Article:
Metro Park Backpack Trails
Short for metropolitan parks, metro parks are public parks owned by municipalities or other local government agencies. Most major cities in Ohio, and even many counties, own public parks. Currently, only two metro parks in Ohio offer backpacking.
State Park Backpack Trails
More than 1000 miles of trails are found in Ohio’s 74 state parks, but only 78 miles are designated for backpacking in three parks. The comparatively small number of backpack trail miles doesn’t mean there is an effort to keep dirty, smelly backpackers away from the less pungent throngs of families recreating in our parks, but has to do with the availability of large chunks of state park lands available for such use. Two of the three state park backpack trails: Caesar Creek and East Fork, are located in southwestern Ohio and provide the closest backpacking opportunities to the Cincinnati area than the state’s other trails. These trails traverse less hilly, less wild lands than those in located in unglaciated hill country. Camping and campfires in Ohio’s state park are restricted to designated areas. Leashed pets are permitted on trails.
State Forest Backpack Trails
The state forest system officially began in 1916 with the purchase of 1500 acres of ravaged lands in southern Ohio. Today, managed by the ODNR Division of Forestry, the system includes 20 state forests covering more than 185,000 acres. All but Maumee State Forest are locate in unglaciated hill country. Unlike state parks, recreation is not the primary focus of Ohio’s state forests. The forests are managed under a multi-use concept with additional emphasis given to timber management, rural economic health, research, wildlife habitat and conservation. As a result, you are likely to see signs of these other uses along state forest trails, with the most visible being timber harvesting. Like state parks, camping and campfires are restricted to designated areas. Leashed pets are permitted on trails.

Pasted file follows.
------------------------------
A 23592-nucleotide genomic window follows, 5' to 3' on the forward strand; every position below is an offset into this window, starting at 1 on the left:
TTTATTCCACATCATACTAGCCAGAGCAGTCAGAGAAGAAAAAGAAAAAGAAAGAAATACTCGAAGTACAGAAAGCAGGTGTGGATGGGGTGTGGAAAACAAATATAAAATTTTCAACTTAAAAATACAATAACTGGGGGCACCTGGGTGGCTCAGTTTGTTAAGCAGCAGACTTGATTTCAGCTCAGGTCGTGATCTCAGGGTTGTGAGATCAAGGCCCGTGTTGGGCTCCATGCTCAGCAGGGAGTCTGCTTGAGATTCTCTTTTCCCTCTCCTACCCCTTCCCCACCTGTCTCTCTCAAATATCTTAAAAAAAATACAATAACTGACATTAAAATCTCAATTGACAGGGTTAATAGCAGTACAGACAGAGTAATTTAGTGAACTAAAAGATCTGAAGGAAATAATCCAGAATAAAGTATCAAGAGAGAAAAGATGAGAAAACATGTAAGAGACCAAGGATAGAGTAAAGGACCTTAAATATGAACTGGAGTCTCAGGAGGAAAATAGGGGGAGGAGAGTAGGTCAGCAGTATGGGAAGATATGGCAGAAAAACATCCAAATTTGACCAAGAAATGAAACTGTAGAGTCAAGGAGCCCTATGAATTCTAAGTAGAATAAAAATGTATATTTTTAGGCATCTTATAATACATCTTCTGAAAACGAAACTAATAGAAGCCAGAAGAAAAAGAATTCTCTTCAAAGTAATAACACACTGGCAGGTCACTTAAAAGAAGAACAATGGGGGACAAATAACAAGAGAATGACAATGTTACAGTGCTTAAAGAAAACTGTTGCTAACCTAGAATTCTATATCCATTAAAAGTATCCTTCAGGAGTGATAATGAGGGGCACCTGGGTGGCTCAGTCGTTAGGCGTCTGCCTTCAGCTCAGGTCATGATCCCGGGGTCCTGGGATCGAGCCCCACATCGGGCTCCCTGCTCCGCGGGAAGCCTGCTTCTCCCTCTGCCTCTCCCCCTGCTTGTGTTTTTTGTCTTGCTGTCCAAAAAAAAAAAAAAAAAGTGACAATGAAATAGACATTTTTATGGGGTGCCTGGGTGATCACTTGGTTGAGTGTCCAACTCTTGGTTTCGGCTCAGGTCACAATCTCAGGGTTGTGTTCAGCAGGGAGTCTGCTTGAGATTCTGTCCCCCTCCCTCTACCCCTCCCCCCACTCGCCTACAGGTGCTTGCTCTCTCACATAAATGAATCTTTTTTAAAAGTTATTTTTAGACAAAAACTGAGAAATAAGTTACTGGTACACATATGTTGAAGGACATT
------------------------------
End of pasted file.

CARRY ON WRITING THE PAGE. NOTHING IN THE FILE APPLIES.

Wayne National Forest Backpack Trails
Wayne National Forest is located in three management units–Athens, Ironton, Marietta–across twelve southern and southeastern Ohio counties. Although the boundaries enclose 834,000 acres, most of the land within those boundaries is in private ownership. Congress passed legislation for the creation of WNF in 1934, and in 1935 the first land acquisition occurred. Today, more than 240,00 acres of land are in the Wayne’s ownership spread about in a patchwork pattern within its boundaries. Much like state forests, the nucleus of WNF’s management concept is multi-use, but you won’t see as many signs of harvested timber from the trails in WNF. Camping and campfires are permitted anywhere on WNF lands, except developed areas. Leashed pets are permitted on trails. There are over 300 miles of trails in WNF, many are open to horses, off-road vehicles and mountain bikes, all are open to hiking. Only WNF trails restricted to foot traffic and traditionally used by backpackers are highlighted on this site.